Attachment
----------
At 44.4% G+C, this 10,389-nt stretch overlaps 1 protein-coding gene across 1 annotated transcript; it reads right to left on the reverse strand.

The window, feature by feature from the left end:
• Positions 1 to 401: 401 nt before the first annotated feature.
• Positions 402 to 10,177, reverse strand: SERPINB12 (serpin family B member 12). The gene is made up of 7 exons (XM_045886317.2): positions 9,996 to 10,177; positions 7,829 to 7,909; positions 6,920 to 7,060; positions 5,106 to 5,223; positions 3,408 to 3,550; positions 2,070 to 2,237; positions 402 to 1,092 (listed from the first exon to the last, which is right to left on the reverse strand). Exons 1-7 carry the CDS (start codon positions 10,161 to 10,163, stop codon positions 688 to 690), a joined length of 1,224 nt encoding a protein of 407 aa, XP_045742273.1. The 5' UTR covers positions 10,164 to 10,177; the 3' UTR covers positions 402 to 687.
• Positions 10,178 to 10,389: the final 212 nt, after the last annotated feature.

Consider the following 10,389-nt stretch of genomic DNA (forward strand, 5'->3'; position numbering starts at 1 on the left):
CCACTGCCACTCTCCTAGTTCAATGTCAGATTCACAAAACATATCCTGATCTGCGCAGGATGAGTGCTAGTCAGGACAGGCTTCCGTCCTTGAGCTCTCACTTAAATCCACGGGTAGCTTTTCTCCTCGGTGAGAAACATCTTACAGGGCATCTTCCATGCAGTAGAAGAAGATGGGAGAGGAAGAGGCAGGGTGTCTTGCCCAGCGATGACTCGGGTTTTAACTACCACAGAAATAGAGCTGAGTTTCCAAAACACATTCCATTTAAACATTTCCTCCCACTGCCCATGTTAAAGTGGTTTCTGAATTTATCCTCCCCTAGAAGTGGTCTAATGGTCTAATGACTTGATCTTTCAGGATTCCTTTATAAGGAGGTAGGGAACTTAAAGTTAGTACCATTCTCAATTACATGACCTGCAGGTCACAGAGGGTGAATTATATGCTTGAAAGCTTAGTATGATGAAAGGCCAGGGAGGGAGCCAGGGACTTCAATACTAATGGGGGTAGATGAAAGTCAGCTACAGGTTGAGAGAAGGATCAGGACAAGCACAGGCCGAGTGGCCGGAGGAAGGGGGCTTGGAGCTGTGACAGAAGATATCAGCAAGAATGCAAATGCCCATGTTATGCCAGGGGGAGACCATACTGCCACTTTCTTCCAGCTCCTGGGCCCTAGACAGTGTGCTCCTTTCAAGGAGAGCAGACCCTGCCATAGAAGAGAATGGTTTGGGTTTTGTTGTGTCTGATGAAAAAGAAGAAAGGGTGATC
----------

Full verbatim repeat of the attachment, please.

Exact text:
At 44.4% G+C, this 10,389-nt stretch overlaps 1 protein-coding gene across 1 annotated transcript; it reads right to left on the reverse strand.

The window, feature by feature from the left end:
• Positions 1 to 401: 401 nt before the first annotated feature.
• Positions 402 to 10,177, reverse strand: SERPINB12 (serpin family B member 12). The gene is made up of 7 exons (XM_045886317.2): positions 9,996 to 10,177; positions 7,829 to 7,909; positions 6,920 to 7,060; positions 5,106 to 5,223; positions 3,408 to 3,550; positions 2,070 to 2,237; positions 402 to 1,092 (listed from the first exon to the last, which is right to left on the reverse strand). Exons 1-7 carry the CDS (start codon positions 10,161 to 10,163, stop codon positions 688 to 690), a joined length of 1,224 nt encoding a protein of 407 aa, XP_045742273.1. The 5' UTR covers positions 10,164 to 10,177; the 3' UTR covers positions 402 to 687.
• Positions 10,178 to 10,389: the final 212 nt, after the last annotated feature.

Consider the following 10,389-nt stretch of genomic DNA (forward strand, 5'->3'; position numbering starts at 1 on the left):
CCACTGCCACTCTCCTAGTTCAATGTCAGATTCACAAAACATATCCTGATCTGCGCAGGATGAGTGCTAGTCAGGACAGGCTTCCGTCCTTGAGCTCTCACTTAAATCCACGGGTAGCTTTTCTCCTCGGTGAGAAACATCTTACAGGGCATCTTCCATGCAGTAGAAGAAGATGGGAGAGGAAGAGGCAGGGTGTCTTGCCCAGCGATGACTCGGGTTTTAACTACCACAGAAATAGAGCTGAGTTTCCAAAACACATTCCATTTAAACATTTCCTCCCACTGCCCATGTTAAAGTGGTTTCTGAATTTATCCTCCCCTAGAAGTGGTCTAATGGTCTAATGACTTGATCTTTCAGGATTCCTTTATAAGGAGGTAGGGAACTTAAAGTTAGTACCATTCTCAATTACATGACCTGCAGGTCACAGAGGGTGAATTATATGCTTGAAAGCTTAGTATGATGAAAGGCCAGGGAGGGAGCCAGGGACTTCAATACTAATGGGGGTAGATGAAAGTCAGCTACAGGTTGAGAGAAGGATCAGGACAAGCACAGGCCGAGTGGCCGGAGGAAGGGGGCTTGGAGCTGTGACAGAAGATATCAGCAAGAATGCAAATGCCCATGTTATGCCAGGGGGAGACCATACTGCCACTTTCTTCCAGCTCCTGGGCCCTAGACAGTGTGCTCCTTTCAAGGAGAGCAGACCCTGCCATAGAAGAGAATGGTTTGGGTTTTGTTGTGTCTGATGAAAAAGAAGAAAGGGTGATC